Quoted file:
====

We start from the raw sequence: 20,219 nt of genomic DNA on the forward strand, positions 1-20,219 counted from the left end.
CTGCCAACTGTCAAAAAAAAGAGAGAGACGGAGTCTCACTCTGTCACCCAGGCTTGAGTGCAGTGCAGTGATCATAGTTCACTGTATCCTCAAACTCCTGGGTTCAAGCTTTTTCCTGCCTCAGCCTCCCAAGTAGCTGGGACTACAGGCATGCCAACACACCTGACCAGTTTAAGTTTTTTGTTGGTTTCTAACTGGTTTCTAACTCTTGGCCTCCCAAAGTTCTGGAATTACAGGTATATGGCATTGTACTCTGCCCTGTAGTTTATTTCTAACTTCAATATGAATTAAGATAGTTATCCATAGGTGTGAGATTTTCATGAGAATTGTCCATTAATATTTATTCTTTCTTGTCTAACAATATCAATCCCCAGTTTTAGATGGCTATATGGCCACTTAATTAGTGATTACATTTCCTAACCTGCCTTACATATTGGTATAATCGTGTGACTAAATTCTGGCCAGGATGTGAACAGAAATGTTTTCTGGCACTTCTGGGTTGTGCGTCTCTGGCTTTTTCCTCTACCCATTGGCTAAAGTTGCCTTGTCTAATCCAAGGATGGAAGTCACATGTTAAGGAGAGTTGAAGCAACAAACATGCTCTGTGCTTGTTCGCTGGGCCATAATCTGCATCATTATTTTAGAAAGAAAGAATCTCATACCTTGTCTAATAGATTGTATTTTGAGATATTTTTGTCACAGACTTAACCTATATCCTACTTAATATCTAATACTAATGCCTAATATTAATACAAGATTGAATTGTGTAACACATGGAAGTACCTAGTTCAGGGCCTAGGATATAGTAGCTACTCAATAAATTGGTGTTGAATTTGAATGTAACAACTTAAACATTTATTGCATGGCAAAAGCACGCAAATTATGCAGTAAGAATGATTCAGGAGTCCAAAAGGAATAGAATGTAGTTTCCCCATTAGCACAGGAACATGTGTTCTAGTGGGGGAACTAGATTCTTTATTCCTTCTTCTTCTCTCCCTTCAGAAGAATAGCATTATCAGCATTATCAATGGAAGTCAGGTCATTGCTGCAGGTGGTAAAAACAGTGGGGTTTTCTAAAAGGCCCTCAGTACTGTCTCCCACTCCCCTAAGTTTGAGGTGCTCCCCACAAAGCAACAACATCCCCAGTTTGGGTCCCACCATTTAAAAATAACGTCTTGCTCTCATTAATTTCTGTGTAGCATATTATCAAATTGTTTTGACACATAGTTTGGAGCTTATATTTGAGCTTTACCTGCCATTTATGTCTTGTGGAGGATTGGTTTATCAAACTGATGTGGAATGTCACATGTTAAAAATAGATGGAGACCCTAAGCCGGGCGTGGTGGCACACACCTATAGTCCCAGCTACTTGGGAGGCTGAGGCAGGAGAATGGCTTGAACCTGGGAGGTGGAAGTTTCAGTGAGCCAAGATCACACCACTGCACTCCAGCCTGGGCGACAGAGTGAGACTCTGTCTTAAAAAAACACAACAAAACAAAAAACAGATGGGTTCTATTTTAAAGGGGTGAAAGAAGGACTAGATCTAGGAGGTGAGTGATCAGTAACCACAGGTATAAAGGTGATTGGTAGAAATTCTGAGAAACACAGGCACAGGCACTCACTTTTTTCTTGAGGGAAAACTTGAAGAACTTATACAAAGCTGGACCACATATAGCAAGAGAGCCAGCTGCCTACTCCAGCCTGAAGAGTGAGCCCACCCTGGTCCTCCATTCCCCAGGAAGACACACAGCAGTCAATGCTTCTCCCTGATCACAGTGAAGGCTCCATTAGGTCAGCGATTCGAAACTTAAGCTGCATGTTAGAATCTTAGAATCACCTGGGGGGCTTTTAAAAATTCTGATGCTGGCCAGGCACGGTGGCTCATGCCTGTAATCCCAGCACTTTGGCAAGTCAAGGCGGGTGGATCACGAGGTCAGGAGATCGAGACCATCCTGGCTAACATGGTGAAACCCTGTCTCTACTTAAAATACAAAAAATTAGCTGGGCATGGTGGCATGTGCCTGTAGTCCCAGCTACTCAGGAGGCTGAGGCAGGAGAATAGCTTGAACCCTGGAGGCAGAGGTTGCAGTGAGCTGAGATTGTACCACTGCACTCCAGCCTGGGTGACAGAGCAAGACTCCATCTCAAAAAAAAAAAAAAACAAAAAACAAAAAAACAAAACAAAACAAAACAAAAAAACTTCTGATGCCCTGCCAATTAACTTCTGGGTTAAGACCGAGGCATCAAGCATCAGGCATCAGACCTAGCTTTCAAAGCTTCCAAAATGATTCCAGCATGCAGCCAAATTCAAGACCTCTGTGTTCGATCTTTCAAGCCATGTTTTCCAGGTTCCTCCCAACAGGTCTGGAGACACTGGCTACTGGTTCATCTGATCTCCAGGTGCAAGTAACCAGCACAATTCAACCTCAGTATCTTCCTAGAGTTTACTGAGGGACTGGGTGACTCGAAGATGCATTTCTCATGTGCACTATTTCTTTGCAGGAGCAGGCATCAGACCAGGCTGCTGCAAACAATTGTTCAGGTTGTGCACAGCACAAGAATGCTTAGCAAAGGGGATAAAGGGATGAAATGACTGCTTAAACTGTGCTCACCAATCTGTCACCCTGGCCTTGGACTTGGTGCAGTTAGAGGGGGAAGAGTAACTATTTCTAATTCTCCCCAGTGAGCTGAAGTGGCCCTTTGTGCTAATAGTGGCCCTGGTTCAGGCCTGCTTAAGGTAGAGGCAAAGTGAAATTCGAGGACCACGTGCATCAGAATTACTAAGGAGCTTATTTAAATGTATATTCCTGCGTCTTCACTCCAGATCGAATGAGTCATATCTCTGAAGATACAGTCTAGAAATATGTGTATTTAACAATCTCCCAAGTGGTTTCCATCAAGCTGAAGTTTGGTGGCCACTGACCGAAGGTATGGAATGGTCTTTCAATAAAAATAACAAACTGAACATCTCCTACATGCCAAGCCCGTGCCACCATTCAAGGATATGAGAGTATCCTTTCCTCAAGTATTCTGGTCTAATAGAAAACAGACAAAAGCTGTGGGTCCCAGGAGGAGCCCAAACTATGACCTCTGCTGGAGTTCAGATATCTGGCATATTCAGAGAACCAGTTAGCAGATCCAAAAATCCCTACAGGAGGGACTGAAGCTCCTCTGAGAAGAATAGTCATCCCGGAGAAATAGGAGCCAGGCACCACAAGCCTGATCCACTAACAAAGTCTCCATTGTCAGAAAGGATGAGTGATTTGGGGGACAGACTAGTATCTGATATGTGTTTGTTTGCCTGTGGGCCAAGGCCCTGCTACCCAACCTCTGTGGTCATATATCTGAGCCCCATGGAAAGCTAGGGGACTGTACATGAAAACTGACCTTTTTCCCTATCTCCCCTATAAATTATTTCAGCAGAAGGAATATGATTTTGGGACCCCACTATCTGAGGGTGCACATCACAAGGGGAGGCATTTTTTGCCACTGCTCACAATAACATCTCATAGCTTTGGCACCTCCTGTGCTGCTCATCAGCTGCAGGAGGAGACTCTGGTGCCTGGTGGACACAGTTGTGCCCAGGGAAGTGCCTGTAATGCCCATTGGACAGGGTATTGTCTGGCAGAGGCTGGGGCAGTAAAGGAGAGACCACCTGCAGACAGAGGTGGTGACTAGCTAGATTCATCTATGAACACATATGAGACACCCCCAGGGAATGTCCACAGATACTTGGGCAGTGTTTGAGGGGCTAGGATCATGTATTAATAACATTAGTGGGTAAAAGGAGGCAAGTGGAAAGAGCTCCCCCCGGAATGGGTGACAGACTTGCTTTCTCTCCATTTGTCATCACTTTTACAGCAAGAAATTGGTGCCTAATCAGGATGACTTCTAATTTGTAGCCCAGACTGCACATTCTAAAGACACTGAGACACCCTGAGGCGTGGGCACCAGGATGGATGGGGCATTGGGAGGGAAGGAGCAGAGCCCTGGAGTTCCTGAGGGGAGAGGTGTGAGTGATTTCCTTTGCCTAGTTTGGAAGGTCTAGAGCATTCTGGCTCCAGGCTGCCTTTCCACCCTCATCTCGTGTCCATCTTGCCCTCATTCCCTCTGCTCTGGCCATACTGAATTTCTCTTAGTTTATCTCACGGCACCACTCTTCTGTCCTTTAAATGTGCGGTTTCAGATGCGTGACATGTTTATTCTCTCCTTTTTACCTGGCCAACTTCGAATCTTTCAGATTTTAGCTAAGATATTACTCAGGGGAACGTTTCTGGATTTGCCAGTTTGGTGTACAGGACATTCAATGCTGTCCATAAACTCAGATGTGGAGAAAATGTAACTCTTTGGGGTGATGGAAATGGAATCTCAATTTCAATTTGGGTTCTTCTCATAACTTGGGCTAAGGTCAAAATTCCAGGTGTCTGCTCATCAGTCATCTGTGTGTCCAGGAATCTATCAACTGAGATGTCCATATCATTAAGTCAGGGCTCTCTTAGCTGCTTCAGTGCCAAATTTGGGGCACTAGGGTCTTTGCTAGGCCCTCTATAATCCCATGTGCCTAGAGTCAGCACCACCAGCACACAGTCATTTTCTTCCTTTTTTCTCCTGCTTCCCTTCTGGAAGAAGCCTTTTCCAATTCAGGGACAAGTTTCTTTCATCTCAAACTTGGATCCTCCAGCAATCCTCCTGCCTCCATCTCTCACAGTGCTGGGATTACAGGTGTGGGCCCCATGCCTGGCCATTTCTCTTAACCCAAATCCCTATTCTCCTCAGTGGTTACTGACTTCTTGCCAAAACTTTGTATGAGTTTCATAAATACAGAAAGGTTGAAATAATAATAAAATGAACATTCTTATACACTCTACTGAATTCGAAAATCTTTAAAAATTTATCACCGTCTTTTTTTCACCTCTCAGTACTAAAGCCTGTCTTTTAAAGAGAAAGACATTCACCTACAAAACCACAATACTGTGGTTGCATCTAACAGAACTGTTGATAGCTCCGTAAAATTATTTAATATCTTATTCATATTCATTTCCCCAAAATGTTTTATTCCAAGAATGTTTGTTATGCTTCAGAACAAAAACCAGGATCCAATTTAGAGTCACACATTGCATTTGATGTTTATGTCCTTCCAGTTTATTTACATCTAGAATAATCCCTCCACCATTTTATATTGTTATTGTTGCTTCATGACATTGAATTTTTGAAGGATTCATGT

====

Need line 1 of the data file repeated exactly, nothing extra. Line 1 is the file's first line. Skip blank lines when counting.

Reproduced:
We start from the raw sequence: 20,219 nt of genomic DNA on the forward strand, positions 1-20,219 counted from the left end.